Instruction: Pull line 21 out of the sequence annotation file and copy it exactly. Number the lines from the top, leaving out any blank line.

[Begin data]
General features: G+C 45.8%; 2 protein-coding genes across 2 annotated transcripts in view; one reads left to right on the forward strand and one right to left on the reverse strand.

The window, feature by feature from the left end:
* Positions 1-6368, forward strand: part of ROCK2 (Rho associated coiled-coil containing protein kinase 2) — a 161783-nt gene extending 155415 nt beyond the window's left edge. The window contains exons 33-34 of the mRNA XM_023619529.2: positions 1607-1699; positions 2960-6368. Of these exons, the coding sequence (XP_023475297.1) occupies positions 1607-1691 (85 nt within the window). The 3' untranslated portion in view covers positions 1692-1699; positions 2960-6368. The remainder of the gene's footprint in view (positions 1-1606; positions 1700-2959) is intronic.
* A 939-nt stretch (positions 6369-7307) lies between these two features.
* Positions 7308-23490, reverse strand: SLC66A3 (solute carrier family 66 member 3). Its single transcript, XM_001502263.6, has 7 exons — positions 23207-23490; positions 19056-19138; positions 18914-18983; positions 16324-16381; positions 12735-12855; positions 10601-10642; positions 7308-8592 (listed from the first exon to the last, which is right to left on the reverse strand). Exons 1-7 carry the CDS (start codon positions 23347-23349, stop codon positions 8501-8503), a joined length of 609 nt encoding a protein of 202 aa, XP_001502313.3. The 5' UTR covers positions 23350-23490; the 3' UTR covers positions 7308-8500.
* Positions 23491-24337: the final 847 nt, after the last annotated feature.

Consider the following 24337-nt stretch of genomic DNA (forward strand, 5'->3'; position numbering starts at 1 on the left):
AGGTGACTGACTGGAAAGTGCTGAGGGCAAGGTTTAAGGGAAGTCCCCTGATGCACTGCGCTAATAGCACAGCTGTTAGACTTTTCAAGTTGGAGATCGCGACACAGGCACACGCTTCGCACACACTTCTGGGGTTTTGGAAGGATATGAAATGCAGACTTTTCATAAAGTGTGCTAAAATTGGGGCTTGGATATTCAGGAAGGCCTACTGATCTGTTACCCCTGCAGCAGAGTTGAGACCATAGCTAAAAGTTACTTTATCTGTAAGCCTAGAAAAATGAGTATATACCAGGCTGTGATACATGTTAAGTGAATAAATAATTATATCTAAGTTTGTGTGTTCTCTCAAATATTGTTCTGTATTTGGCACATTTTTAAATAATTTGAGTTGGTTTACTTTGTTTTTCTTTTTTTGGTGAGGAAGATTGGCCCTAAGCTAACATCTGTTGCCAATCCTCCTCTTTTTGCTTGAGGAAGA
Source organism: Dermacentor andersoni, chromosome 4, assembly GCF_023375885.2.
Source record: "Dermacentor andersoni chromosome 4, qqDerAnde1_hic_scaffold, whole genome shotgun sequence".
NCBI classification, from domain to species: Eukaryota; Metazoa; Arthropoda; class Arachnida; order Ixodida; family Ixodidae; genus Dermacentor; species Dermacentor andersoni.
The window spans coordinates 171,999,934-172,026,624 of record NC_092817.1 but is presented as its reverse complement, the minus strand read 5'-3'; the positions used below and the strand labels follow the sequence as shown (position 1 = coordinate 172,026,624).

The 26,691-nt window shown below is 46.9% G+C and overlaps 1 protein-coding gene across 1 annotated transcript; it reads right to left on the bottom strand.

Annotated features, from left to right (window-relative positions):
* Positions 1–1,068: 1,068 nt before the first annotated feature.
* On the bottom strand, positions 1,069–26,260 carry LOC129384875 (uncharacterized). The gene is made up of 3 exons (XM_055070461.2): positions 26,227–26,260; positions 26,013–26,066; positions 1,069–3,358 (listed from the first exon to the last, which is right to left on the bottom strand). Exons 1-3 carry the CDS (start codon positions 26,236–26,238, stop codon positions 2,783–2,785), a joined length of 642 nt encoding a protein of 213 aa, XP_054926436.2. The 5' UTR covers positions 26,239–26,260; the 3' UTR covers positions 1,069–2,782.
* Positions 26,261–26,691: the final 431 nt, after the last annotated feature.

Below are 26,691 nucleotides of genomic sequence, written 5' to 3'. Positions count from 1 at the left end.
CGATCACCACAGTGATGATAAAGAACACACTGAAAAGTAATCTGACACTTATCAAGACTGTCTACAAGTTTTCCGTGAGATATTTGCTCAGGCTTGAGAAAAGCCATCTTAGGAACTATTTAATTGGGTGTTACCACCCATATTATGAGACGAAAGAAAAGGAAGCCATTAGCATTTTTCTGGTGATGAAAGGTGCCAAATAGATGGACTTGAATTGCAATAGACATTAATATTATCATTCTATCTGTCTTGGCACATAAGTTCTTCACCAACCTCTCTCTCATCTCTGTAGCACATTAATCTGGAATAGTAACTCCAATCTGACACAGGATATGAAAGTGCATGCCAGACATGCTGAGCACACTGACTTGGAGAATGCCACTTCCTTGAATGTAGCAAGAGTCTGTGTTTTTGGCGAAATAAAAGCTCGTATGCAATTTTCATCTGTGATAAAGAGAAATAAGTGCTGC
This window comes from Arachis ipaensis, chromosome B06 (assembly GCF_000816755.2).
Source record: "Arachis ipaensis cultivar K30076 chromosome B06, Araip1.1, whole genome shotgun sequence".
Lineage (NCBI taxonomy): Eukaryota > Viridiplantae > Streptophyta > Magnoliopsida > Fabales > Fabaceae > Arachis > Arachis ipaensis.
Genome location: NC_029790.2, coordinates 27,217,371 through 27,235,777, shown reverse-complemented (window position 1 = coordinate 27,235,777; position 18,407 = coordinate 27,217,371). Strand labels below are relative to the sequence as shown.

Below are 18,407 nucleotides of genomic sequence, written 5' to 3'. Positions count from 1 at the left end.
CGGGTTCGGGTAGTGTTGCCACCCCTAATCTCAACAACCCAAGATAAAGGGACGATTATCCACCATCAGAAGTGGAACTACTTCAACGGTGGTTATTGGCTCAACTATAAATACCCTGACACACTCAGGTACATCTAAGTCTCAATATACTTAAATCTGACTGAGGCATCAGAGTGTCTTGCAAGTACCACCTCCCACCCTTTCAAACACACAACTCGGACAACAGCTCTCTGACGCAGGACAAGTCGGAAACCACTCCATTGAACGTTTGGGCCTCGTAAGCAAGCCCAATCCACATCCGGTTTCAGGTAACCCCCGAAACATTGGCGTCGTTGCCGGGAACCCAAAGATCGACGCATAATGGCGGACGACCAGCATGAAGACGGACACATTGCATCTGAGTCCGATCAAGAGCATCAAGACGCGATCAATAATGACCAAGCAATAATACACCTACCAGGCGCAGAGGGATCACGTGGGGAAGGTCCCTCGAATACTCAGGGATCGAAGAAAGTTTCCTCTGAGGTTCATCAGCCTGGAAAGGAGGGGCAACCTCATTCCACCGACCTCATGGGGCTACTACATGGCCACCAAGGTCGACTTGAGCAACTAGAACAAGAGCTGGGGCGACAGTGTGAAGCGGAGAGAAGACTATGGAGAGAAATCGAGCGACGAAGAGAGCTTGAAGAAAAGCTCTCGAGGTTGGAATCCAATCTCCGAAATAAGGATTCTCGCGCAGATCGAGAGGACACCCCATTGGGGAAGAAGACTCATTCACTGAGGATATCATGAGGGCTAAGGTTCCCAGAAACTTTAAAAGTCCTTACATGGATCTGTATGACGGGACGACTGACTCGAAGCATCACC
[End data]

Source record: "Arachis ipaensis cultivar K30076 chromosome B06, Araip1.1, whole genome shotgun sequence".